May 15, 2005

More on the beachcomber hypothesis

John Hawks raises many alarm bells to the newer single coastal route Out of Africa hypothesis:
Okay, hmm...let me get this straight: modern humans had uber-technology to float across the Red Sea, kill mammoths, and outcompete every archaic human in every ecology they had occupied for a half million years or more, but they couldn't manage to move in 10,000 years across a semi-desert? And let's not forget the "modern" humans that get thrown under the bus in this scenario -- Skhul, Qafzeh, Liujiang -- either they don't qualify as "really" modern, or they've been misdated. Oh, and, there is the slight problem that no other locus provides any evidence of this pattern of population movement -- even the Y chromosome -- and many are not consistent with it.
John's entire post is interesting to read, and one wonders who reviewed this paper before it appeared in Science: the scenario proposed by the authors is certainly plausible, but mere plausibility is not science, nor does a study of the mitochondrial makeup of isolated Malaysian aboriginals establish that humans left Africa in a single migration that followed the coast at a pace of 4km/year.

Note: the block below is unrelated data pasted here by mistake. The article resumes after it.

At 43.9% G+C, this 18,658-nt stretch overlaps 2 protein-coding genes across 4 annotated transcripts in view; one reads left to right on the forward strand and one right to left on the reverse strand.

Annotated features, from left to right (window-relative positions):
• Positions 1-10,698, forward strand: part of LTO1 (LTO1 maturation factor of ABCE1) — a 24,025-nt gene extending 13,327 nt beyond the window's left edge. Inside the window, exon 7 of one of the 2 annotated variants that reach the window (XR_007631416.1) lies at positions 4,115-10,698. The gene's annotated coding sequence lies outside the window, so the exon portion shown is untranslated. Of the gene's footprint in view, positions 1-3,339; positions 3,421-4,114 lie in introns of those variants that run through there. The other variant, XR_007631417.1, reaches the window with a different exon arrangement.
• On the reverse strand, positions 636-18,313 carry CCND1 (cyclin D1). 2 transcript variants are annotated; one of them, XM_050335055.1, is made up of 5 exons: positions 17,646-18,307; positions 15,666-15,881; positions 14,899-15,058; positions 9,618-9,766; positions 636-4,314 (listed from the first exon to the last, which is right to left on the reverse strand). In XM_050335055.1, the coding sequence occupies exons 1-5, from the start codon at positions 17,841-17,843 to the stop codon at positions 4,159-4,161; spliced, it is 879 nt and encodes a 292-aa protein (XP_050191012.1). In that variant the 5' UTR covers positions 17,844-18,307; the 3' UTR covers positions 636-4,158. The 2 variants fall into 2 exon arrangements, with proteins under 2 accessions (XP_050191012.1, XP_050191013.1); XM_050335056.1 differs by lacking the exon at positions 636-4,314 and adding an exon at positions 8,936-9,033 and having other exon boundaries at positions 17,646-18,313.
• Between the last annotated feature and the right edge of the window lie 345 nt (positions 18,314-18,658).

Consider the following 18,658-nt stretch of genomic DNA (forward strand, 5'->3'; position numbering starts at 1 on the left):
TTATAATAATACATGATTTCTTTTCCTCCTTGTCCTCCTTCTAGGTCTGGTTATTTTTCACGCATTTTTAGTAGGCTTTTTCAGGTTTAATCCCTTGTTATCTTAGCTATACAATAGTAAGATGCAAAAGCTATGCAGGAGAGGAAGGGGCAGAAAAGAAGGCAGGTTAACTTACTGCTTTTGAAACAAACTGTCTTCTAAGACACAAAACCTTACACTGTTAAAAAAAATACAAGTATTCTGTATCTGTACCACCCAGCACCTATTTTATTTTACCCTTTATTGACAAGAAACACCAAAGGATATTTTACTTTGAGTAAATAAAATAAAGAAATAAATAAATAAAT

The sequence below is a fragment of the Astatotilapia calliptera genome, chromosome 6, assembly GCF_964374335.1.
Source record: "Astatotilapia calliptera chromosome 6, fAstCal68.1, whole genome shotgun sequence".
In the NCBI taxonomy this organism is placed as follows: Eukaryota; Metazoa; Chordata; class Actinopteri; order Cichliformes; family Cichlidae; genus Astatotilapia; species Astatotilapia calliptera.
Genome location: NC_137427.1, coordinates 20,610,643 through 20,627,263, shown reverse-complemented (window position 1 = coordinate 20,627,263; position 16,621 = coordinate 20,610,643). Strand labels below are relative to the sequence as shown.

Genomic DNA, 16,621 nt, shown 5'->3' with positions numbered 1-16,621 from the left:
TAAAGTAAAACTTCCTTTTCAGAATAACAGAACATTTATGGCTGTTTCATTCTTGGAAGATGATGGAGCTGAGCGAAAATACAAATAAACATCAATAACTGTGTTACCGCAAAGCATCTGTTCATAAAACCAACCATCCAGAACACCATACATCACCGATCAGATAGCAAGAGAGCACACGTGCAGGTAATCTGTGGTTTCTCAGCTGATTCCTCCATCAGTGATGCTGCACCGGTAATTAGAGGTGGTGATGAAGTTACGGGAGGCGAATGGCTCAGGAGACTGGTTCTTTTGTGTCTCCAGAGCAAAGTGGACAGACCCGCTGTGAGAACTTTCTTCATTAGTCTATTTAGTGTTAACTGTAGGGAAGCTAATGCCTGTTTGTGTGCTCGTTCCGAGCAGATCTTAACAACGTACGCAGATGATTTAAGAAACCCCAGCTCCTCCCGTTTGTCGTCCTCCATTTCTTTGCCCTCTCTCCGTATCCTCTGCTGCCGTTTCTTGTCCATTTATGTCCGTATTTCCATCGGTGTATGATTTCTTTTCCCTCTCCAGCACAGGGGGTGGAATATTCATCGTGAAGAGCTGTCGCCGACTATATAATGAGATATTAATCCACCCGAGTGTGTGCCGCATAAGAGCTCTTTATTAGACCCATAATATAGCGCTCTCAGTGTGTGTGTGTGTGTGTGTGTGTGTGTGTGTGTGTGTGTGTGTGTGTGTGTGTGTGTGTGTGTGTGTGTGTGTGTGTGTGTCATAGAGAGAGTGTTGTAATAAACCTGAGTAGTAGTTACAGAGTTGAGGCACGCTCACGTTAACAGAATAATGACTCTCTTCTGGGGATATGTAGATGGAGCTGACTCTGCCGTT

Let's hope that there will be less of this in the future:
The Genographic Project is a major expansion of earlier work by Spencer Wells, a population geneticist and explorer-in-residence at the National Geographic Society, who used DNA from about 10,000 people to trace mankind's history to a tribe of hunter-gatherers in Africa 60,000 years ago.
and more attention to "details" such as this:
These indicate a more recent ancestry of the NRY at 59000 years (95% CI = 40000± 140000) than previously estimated at 134250-44980 years based on 13 mutational events and constant population size (Karafet et al. 1999).

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